Some of you know this, but others don't-- I have long suffered with anxiety, particularly social anxiety. I get worked up about sending emails, angsting over it when replies don't come straight away (oh god, did I say something wrong?). I literally used to drink alcohol before the mandatory presentations in college (not showing up only worked for so long), and I still feel panic rising inside me whenever I have to make a phone call to someone I don't know well. Over the years, I've come to handle it better; to talk myself down from the panic. But it's still there.

It's been part of who I am my whole life. From my very first school years when I almost always played alone, to later bullying because I was that "weird" and socially clueless class member who didn't get how to behave. And the way I coped? To put it simply - The Internet. The Internet provided a place for me to explore the world, find others like me, whilst also providing a barrier. I was invisible, free, and not alone in the way I was often alone in the real world.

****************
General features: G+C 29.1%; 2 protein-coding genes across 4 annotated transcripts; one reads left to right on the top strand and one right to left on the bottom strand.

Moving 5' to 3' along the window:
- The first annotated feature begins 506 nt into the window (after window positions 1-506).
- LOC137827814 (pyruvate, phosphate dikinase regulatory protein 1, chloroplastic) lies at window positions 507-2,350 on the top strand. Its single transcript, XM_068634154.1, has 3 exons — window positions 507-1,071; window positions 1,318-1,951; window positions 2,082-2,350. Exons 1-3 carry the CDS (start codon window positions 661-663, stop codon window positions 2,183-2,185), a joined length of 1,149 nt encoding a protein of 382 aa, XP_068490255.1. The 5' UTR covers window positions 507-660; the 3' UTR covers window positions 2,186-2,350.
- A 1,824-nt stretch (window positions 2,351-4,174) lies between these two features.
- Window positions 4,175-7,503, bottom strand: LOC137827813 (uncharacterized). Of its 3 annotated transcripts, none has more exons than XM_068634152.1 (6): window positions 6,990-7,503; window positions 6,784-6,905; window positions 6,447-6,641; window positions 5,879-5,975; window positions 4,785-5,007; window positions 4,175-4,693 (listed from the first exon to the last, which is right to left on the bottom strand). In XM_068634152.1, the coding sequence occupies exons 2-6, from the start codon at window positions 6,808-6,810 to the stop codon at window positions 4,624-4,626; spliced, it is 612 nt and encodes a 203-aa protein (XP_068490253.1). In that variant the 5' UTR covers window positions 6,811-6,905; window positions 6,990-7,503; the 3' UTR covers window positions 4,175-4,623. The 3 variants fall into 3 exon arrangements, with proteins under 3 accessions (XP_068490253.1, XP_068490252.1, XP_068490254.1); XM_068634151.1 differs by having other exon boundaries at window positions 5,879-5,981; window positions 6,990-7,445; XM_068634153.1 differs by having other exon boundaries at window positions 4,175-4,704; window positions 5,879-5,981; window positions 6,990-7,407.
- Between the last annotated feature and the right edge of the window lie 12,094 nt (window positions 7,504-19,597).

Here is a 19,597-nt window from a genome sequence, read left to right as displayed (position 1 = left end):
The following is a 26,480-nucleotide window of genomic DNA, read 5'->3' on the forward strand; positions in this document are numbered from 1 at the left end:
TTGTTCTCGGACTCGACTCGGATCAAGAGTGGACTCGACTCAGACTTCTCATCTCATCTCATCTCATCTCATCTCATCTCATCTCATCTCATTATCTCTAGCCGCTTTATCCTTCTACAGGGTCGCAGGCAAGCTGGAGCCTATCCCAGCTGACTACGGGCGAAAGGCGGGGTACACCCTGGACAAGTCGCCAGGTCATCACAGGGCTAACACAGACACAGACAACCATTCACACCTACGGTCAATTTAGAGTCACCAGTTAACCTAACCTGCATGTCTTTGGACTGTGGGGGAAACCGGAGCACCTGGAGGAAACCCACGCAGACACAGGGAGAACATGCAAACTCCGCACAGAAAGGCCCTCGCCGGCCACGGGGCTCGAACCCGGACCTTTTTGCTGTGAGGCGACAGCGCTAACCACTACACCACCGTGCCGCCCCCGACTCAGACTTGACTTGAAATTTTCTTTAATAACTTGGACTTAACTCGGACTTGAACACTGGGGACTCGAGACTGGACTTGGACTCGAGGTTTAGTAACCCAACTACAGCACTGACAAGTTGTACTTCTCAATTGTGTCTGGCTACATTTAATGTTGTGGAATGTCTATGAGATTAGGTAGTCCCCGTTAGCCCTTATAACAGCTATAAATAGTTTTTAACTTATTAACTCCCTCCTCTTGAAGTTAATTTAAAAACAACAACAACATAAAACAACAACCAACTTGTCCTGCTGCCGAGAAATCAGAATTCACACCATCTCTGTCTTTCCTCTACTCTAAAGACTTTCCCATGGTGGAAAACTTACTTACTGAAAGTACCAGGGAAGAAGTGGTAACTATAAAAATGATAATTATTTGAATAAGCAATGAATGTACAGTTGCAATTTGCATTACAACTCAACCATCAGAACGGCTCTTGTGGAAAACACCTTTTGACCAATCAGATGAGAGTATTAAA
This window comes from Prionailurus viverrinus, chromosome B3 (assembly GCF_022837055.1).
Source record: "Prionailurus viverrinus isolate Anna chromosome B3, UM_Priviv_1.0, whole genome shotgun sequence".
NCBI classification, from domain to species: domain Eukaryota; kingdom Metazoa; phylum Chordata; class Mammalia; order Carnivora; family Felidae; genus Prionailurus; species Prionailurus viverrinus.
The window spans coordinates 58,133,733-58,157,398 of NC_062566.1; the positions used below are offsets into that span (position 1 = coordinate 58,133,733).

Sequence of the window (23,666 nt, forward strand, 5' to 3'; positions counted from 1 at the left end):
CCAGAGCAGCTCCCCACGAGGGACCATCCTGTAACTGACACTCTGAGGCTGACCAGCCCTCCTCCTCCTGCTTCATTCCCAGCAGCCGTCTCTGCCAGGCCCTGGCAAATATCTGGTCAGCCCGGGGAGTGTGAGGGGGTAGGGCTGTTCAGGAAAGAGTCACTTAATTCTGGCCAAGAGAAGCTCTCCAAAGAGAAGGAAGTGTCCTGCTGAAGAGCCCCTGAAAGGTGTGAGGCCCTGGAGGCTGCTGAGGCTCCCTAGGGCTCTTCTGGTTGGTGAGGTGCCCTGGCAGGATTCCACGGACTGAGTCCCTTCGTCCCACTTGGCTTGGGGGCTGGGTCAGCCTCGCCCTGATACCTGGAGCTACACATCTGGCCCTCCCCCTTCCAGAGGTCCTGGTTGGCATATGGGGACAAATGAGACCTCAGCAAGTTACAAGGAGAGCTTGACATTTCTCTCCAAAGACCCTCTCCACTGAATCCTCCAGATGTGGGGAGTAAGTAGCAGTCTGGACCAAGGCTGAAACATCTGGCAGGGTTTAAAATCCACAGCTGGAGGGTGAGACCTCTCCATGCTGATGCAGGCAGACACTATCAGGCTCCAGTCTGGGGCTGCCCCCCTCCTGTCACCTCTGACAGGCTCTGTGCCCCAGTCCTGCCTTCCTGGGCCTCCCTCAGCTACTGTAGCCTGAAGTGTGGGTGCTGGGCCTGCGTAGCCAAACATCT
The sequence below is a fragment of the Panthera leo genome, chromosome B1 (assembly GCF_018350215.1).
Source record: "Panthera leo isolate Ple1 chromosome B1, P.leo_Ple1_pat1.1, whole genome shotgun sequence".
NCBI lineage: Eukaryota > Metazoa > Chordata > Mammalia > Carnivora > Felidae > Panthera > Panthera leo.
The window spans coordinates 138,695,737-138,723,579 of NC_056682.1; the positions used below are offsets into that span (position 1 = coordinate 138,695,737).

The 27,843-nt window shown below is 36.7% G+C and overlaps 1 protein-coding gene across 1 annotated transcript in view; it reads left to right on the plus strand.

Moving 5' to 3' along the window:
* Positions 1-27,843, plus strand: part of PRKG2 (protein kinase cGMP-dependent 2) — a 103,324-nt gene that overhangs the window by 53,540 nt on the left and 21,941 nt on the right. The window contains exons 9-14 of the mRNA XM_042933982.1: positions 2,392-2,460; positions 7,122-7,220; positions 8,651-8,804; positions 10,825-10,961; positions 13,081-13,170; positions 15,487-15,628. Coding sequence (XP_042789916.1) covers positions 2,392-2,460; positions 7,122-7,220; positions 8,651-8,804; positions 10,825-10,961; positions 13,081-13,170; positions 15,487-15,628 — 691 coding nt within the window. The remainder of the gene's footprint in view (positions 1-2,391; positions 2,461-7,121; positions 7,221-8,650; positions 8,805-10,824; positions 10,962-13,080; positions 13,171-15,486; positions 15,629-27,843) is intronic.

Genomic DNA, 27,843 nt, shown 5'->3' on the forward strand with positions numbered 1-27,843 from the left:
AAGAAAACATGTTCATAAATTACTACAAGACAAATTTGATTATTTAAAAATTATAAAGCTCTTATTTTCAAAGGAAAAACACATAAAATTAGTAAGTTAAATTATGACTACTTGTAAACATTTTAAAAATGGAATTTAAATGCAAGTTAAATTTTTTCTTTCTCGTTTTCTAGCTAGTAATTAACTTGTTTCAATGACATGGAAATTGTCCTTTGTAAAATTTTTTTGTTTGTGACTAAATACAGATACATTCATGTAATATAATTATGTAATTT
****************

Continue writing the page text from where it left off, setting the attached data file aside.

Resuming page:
I spent hours every night on my computer, until my parents got frustrated that I spent so much time alone and not in the "real world". What they didn't get - and what Eliza's parents don't get in this book - is that I wasn't alone. I was making friends from all over the world. And they were better friends than any I'd had in "real life" at that point. And, as Eliza says:
It’s stupid because that’s what I like about the internet—that it gives you time to think about what you want to say before you say it.